The Knights Landing (KNL) update of Intel's Xeon Phi product line is now available. For the applications I'm primarily interested in, namely the numerical solution of partial differential equation, the typical bottleneck is memory bandwidth. To assess memory bandwidth, the STREAM benchmark is the de-facto standard, so let us have a look at how KNL compares to the previous Xeon Phi generation (Knights Corner, KNC) as well as to the Xeon product line.
KNL promises superior memory bandwidth thanks to integrated multi-channel DRAM (MCDRAM) with a bandwidth up to 500 GB/sec. Since the capacity of MCDRAM is only 16 GB, KNL also includes six DDR4 memory channels. They provide only about 100 GB/sec of bandwidth, but a capacity of up to 384 GB. For further details on the architecture, I refer to the various tech sites who provide a detailed overview of KNL, e.g. [KNL on tom's hardware] [KNL on The Next Platform]
An important question from the algorithmic point of view is the memory bandwidth obtained if only few cores are busy. Ideally, a single core can fully saturate the memory channels. My earlier comparison of STREAM benchmark results for Xeon Phi KNC and Xeon CPUs showed, that a single core achieves only a small fraction of peak memory bandwidth, particularly on KNC. This made it very hard to achieve good performance on KNC, because stages with low parallelism led to a more significant slow-down than fully parallel sections were accelerated.
Dealing with MCDRAM
There are three ways of using MCDRAM from an application point of view: Either as transparent last-level cache, as a separately addressable memory ("flat mode"), or as a combination of the former. Flat mode offers the best performance for applications, but requires changes to the code (memory allocation) or the execution environment (NUMA node). The latter is typically controlled via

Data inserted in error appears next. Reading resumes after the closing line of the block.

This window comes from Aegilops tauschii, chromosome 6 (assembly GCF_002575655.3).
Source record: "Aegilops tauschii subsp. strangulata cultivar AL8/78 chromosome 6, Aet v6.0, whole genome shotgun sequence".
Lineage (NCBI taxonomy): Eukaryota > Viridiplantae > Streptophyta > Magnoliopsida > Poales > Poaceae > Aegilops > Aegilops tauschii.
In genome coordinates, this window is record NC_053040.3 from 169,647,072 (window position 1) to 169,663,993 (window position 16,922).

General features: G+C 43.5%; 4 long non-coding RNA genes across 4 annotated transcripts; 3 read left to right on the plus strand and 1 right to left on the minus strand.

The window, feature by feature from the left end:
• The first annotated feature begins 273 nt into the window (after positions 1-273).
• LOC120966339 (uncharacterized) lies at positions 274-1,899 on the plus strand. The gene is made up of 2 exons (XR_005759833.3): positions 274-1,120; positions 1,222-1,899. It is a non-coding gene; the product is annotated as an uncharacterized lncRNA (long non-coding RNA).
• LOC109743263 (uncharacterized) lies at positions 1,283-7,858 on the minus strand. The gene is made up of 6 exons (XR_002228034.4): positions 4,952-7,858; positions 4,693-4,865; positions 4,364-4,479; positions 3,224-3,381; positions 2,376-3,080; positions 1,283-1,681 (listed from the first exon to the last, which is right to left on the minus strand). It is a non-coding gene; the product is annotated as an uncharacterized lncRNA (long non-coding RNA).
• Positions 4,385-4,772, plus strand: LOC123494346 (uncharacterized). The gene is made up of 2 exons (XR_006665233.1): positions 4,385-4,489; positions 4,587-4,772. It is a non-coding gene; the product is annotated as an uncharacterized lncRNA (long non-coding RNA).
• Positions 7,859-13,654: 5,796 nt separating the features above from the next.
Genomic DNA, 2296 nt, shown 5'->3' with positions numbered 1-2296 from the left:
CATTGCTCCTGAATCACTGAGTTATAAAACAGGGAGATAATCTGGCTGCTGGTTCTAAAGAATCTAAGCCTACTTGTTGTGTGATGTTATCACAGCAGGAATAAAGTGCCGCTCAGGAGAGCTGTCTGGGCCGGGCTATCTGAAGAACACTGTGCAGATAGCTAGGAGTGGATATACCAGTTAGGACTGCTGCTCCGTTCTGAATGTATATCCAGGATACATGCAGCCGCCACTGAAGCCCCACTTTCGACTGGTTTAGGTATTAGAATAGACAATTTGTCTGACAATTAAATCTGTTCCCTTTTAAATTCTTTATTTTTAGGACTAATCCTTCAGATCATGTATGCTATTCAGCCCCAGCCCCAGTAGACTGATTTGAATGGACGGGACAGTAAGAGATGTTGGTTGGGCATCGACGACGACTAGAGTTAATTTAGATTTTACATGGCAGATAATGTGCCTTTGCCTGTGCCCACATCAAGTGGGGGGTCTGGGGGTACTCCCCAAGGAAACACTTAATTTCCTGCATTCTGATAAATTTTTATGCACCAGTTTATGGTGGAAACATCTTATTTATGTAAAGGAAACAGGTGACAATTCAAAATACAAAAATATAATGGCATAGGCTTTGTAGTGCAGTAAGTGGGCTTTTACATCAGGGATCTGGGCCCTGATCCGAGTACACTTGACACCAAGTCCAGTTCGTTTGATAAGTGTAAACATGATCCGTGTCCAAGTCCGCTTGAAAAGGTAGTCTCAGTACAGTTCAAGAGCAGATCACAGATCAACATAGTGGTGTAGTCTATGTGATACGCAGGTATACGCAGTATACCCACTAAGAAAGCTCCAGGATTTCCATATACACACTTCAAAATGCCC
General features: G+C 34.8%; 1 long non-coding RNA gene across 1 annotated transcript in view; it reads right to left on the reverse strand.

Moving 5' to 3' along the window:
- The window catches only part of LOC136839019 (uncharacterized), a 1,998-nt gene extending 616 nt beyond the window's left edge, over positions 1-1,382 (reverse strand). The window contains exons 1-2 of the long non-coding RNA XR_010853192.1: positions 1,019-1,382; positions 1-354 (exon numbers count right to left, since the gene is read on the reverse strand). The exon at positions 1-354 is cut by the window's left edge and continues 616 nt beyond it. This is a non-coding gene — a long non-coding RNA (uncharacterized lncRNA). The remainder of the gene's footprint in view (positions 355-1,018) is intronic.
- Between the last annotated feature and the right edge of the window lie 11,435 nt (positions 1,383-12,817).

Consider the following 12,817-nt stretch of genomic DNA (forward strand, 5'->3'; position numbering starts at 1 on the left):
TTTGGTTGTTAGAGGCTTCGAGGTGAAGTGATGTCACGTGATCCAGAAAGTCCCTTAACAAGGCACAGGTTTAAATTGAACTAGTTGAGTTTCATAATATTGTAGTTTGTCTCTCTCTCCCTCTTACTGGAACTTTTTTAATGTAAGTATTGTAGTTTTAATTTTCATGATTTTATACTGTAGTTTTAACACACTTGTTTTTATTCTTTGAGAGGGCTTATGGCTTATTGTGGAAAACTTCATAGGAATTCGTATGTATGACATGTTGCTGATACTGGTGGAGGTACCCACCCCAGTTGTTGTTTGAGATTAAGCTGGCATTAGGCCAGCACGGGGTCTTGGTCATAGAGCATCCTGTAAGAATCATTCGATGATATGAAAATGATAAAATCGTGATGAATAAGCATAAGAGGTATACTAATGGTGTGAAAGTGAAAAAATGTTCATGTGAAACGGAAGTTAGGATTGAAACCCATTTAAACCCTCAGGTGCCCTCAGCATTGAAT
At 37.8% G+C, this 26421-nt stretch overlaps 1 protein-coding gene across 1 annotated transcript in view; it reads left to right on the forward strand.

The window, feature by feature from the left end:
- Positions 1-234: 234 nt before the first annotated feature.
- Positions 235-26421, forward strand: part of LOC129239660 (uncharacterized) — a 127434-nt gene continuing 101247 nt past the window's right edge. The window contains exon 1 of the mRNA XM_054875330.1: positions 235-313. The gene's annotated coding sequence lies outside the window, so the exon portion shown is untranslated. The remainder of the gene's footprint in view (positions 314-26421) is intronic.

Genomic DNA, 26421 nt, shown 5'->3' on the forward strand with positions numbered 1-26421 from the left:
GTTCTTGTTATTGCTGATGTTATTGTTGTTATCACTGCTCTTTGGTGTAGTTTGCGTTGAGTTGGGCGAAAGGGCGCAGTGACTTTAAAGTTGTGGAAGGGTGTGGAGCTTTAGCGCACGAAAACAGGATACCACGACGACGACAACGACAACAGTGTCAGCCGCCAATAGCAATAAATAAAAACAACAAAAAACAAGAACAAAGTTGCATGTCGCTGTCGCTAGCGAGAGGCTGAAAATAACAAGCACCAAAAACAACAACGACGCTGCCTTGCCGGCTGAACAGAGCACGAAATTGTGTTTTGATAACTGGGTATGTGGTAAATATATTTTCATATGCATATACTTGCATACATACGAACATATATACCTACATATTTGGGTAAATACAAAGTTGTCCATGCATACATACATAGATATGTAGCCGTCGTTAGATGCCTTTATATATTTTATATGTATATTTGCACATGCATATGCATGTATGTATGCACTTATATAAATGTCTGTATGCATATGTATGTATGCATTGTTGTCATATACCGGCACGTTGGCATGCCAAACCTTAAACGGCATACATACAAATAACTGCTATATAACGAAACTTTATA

numactl, since MCDRAM is exposed as a separate NUMA node in flat mode.
For the purposes of running STREAM, all we need to do is to compile the benchmark via
$> icc stream.c -O3 -o stream -fopenmp -DSTREAM_ARRAY_SIZE=64000000
(more sophisticated, but infrequently used optimization flags are described here) and then run with
numactl --membind 0 ./stream # DDR4
numactl --membind 1 ./stream # MCDRAM
This setup uses 64 million entries in each vector, allowing for a direct comparison with my earlier comparison of STREAM benchmark results for Xeon Phi KNC and Xeon CPUs.
Extracting the respective bandwidth from the benchmark output requires a bit of bash trickery; feel free to look up the code in the KNL benchmark repository supplementing this blog post.
KNL finally delivers what KNC was by many expected to deliver. The memory bandwidth per KNL core is about 11 GB/sec for small thread counts, while KNC only provided 3.6 GB/sec. Thus, KNL is comparable in performance to Sandy Bridge and Ivy Bridge Xeon CPUs when running only a few threads. This is good news for many applications.
MCDRAM memory bandwidth scales beyond 400 GB/sec, which is comparable to the practical memory bandwidth offered by recent GPUs. However, high bandwidth *requires* high thread/process counts: At least 16 cores need to be busy to surpass the 100 GB/sec mark. DDR4 bandwidth saturates at 90 GB/sec, similar to Haswell Xeons. An interesting observation is that bandwidth slightly degrades if four threads are active per core: 256 threads achieve 57 GB/sec with DDR4 and 306 GB/sec with MCDRAM, while 64 threads achieve 88 GB/sec (DDR4) and 421 GB/sec (MCDRAM).
KNL is a major step forward compared to KNC. At the same time, the difference between Xeons and Xeon Phis are now much smaller than they used to be: A dual-socket Broadwell Xeon system provides up to 48 physical cores, which is not too far from the 64/68/72 cores offered by Knights Landing. MCDRAM is the major reason why one may go for Xeon Phi. On the other hand, I suspect that it is only a matter of time until we see integrated RAM on Xeons.
Overall, the KNL STREAM benchmark results are very promising. Nonetheless, I still need to explore the performance of KNL for sparse matrix-vector products as well as sparse matrix-matrix products to get a more complete picture about the suitability of KNL for the numerical solution of partial differential equations. More to come...
- Benchmark code repository
- Former blog post on STREAM results for KNC, Haswell, Ivy Bridge, and Sandy Bridge
This blog post is for calendar week 15 of my weekly blogging series for 2016.